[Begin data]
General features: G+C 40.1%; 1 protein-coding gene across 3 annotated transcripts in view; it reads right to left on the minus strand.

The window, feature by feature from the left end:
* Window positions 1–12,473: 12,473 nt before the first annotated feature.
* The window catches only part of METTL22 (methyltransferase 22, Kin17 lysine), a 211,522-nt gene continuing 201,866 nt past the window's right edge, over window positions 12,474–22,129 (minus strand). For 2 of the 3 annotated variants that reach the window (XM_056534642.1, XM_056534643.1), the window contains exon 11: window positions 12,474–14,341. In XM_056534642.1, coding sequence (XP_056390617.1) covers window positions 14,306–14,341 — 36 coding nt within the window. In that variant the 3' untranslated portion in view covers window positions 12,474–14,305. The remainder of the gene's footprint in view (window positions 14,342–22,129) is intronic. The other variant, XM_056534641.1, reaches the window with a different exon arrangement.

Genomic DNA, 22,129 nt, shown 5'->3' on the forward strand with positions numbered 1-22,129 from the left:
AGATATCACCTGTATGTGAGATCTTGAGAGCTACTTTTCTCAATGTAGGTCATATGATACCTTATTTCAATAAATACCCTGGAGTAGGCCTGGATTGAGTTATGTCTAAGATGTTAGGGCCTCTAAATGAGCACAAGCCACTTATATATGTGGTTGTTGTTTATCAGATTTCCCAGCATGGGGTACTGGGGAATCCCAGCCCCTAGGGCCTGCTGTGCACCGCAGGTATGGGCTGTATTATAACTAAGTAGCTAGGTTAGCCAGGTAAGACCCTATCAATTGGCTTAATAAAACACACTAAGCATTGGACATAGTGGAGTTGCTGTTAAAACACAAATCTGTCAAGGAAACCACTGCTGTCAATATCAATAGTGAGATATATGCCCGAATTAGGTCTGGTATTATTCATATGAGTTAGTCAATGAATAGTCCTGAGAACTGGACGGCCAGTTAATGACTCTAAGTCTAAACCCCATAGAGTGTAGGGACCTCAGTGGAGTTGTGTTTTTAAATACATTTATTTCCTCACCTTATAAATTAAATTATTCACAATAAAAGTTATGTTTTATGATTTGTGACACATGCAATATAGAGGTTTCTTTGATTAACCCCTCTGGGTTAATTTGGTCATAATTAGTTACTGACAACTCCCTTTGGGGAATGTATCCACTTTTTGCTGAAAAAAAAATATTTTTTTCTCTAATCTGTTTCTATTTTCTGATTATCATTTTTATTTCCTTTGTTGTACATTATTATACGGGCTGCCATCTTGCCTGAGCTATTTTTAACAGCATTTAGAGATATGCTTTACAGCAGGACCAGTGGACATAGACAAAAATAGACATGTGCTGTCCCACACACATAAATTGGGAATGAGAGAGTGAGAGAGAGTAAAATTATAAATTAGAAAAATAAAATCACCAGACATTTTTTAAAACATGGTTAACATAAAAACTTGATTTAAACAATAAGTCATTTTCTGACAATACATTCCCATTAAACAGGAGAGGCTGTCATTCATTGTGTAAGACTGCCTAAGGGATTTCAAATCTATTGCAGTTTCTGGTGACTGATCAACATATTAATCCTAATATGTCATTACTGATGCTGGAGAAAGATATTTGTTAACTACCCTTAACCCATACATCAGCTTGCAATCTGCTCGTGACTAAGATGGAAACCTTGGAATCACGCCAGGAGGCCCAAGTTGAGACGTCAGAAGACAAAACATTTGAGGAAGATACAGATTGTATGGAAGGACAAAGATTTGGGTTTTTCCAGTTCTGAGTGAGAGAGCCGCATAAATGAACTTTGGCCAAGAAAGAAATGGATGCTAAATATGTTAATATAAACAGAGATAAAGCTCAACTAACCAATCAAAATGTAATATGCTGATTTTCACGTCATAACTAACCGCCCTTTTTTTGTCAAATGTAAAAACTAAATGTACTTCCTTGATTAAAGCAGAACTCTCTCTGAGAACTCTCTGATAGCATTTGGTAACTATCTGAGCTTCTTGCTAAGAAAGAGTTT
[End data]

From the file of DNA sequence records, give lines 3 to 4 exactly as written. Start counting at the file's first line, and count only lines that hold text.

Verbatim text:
* Window positions 1–12,473: 12,473 nt before the first annotated feature.
* The window catches only part of METTL22 (methyltransferase 22, Kin17 lysine), a 211,522-nt gene continuing 201,866 nt past the window's right edge, over window positions 12,474–22,129 (minus strand). For 2 of the 3 annotated variants that reach the window (XM_056534642.1, XM_056534643.1), the window contains exon 11: window positions 12,474–14,341. In XM_056534642.1, coding sequence (XP_056390617.1) covers window positions 14,306–14,341 — 36 coding nt within the window. In that variant the 3' untranslated portion in view covers window positions 12,474–14,305. The remainder of the gene's footprint in view (window positions 14,342–22,129) is intronic. The other variant, XM_056534641.1, reaches the window with a different exon arrangement.